Up@dawn 2.0

Monday, February 23, 2015

Group 3 Vaccinations Project

     My portion of the project will cover what would happen if vaccines didn't exist and also what would happen if everyone stopped getting vaccinated.

     If vaccinations never existed, measles, diphtheria, polio, flu, whooping cough, and a myriad of viruses would be in epidemic proportions in the world.  World travel has only increased since vaccinations were created.  Travel between countries would pose an even bigger threat to public health if vaccines did not exist.  Here is an example of one of the viruses that would be in epidemic proportions now if it were not for vaccines.
     Poliomyelitis, polio, is a crippling infectious disease.  Once the polio virus infects a host, it invades the brain and the spinal cord resulting in paralysis.  72% of people infected with polio do not show the symptoms associated with the disease (sore throat, fever, tiredness, nausea, headache, stomach pain). 1 out of 25 infected people develop meningitis, and 1 in 200 develop paralysis.

     Similar effects would occur if the vaccination process suddenly halted.  In 1974 80% of children in Japan were vaccinated for pertussis (whooping cough).  There were only 393 cases of pertussis in the entire country.  Plus, there wasn't a single death.  Then people became complacent and stopped getting vaccinated.  Only 10% of children were vaccinated which resulted in 13,000 cases of whooping cough and 41 deaths.
     If vaccinations were to suddenly stop, then the world would revert to the state it was in before they were started.  Diseases close to eradication would flare up again, and all the effort put into stopping them would be wasted.  The amount of cases of disease would increase, and a large portion of the world population would perish.


  1. My Portion of the project covers the History of Vaccinations.
    For centuries, the Earth has been plagued by disease such as small pox, whooping cough, typhoid, and yellow fever. The earliest known attempt at vaccination was around the year 1000 in China when a man claimed that he inoculated himself by having powdered small pox scabs blown into his nostrils. This rudimentary technique worked, but it was not widely used until a few centuries later. Inoculation wasn’t actually all that successful until a man named Edward Jenner discovered that cow pox could be used to prevent the spread of small pox in the late 1700s. As word spread that the inoculum was successful, people began to warm up to the idea that becoming vaccinated against a disease was no longer as dangerous as it was before. By 1820, deaths due to small pox were half of what they were in the 1790s. In 1836, Edward Ballard increased the potency of the inoculum by introducing new strains of cow pox.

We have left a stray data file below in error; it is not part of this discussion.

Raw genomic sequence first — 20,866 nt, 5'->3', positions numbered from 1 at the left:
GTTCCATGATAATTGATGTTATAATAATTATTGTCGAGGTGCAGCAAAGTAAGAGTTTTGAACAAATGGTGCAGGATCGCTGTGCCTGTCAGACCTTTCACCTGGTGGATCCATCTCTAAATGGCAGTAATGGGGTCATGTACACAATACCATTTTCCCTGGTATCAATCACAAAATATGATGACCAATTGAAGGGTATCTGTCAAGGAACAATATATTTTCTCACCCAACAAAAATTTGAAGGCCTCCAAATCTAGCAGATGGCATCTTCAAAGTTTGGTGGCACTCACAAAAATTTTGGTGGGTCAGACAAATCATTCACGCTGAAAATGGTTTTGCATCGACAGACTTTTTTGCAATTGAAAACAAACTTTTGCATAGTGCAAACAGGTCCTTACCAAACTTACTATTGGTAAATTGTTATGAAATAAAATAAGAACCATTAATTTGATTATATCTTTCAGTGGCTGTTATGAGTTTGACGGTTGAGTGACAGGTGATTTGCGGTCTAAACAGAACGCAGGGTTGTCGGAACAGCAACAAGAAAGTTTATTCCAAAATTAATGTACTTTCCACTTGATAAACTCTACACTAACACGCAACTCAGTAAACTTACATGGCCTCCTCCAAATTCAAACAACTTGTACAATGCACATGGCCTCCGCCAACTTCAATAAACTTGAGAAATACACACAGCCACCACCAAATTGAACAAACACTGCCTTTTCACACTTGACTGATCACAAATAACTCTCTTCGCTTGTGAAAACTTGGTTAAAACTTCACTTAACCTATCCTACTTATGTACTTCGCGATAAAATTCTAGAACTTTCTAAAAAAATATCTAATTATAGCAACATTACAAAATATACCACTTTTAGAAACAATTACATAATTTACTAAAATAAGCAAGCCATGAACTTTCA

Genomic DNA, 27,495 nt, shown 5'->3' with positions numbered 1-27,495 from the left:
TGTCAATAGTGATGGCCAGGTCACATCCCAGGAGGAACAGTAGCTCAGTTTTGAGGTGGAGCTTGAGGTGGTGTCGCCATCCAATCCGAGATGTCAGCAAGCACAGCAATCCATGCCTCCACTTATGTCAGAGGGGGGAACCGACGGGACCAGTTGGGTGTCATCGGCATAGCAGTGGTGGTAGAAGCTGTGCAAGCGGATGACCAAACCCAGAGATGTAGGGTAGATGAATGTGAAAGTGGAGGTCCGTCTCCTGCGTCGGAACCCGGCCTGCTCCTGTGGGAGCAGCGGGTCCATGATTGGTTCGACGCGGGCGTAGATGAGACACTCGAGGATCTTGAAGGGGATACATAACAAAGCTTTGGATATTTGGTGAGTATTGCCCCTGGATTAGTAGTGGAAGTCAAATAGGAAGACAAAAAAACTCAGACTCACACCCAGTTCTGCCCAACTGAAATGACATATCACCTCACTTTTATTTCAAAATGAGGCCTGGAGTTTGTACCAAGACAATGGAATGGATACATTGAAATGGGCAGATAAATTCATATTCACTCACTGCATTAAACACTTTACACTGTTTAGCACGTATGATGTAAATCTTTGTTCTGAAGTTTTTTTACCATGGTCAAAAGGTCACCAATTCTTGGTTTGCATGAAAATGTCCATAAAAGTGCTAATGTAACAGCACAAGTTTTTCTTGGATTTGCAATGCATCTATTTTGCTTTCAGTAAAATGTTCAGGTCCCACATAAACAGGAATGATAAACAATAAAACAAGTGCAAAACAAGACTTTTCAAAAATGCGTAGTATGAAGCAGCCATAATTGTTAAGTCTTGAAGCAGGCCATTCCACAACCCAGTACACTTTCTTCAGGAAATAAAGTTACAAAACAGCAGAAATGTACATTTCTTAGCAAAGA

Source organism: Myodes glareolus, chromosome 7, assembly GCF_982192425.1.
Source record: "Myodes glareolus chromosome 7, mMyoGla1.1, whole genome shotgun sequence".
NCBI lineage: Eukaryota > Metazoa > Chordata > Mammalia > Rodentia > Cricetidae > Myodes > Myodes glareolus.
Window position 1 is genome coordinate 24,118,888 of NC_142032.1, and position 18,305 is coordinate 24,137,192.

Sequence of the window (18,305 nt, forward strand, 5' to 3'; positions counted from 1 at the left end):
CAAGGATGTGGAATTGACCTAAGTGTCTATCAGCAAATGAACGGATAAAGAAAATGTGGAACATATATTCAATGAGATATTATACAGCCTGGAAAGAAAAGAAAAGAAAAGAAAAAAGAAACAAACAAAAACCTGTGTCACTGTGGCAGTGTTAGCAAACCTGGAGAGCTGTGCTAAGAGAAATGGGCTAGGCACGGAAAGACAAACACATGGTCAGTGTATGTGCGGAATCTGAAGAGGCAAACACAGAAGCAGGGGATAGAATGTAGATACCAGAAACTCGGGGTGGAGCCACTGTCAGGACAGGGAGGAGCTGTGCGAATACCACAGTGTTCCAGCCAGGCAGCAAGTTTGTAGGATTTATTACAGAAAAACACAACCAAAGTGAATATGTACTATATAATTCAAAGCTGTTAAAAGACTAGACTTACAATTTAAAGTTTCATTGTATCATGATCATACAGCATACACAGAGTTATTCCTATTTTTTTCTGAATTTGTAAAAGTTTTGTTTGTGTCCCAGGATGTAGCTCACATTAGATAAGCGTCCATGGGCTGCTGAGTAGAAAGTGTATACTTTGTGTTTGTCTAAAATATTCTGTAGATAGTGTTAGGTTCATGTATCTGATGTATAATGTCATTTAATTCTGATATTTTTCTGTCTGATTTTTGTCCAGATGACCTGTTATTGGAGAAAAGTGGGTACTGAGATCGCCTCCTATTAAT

-In 1870, a man named Henry Martin introduced the idea of vaccinating animals to the United States. It was a long process and tedious process, but the results were promising.
    -In 1874, a mandatory smallpox vaccine went into effect in Germany, which significantly decreased the mortalities due to smallpox.
    -Around 1882, Anti Vaccination arguments begin to spread because people believed that the disease was due to filth, and not contagion. Although it was incorrect, it was a very popular idea.
    -In 1885 Pasteur created the first successful rabies vaccine.
    -In 1891 advances in vaccine technology were made when a man named Monkton Copeman discovered that using a germicide in vaccines could help prevent the transmission of harmful microbial organisms.
    -In 1893 low vaccination rates lead to an outbreak of small pox.
    -In 1894, the first major polio outbreak occurs in the US.
    - In 1902, the Biologics control act was passed to limit the sale of viruses, toxins, and serums. This act was passed for the purposes of quality control.
    -In 1980, small pox was declared eradicated from the world by the World Health Assembly.
    -In 1994, polio is eliminated in the United States.
    There are many more important events in the history of vaccines, but following the histories behind each vaccine would be very time consuming.

  2. My part of the project was to cover the supposed cons of vaccines.

    * Vaccines can cause serious and sometimes fatal side effects. According to the CDC, all vaccines carry a 0.000001% chance of a sometimes fatal allergic reaction, anaphylaxis. Some physicians believe that the MMR vaccine has a link to autism, diabetes, and many other learning disabilities.

    * Vaccines consist of some dangerous ingredients. Some vaccines contain thimerosal (organic mercury compound), aluminum, formadelhyde, and glutaraldehyde. In very large amounts, these substances can cause serious health problems.

    * Some people find certain vaccine’s ingredients immoral. Some vaccines use cells cultivated from two aborted fetuses in the 1960s, which the Catholic Church gave affront to, citing that there was a “there is a grave responsibility to use alternative vaccines,” because of the”evil” of voluntary abortion. Vegan and vegetarian philosophies have claim against particular vaccines that use animal products such as chicken eggs, and pig gelatin.

    * Some believe that since vaccines are unnatural, natural immunity is stronger and more effective. There is still debate as to which causes better immunity, vaccines or natural infection, but vaccines seem to be doing okay.

    * The diseases that vaccines treat have almost disappeared. People think that since certain diseases, such as diphtheria, haven’t been heard from in a while, that they have become extinct. According to this logic, they no longer have to vaccinate their child against these “unheard of” diseases.

    * Many diseases treated by vaccines are relatively harmless and can be treated easily. These harmless diseases include chicken pox, measles, rubella, and rotavirus. Just because they can be easily treated, doesn’t mean I want to risk having them.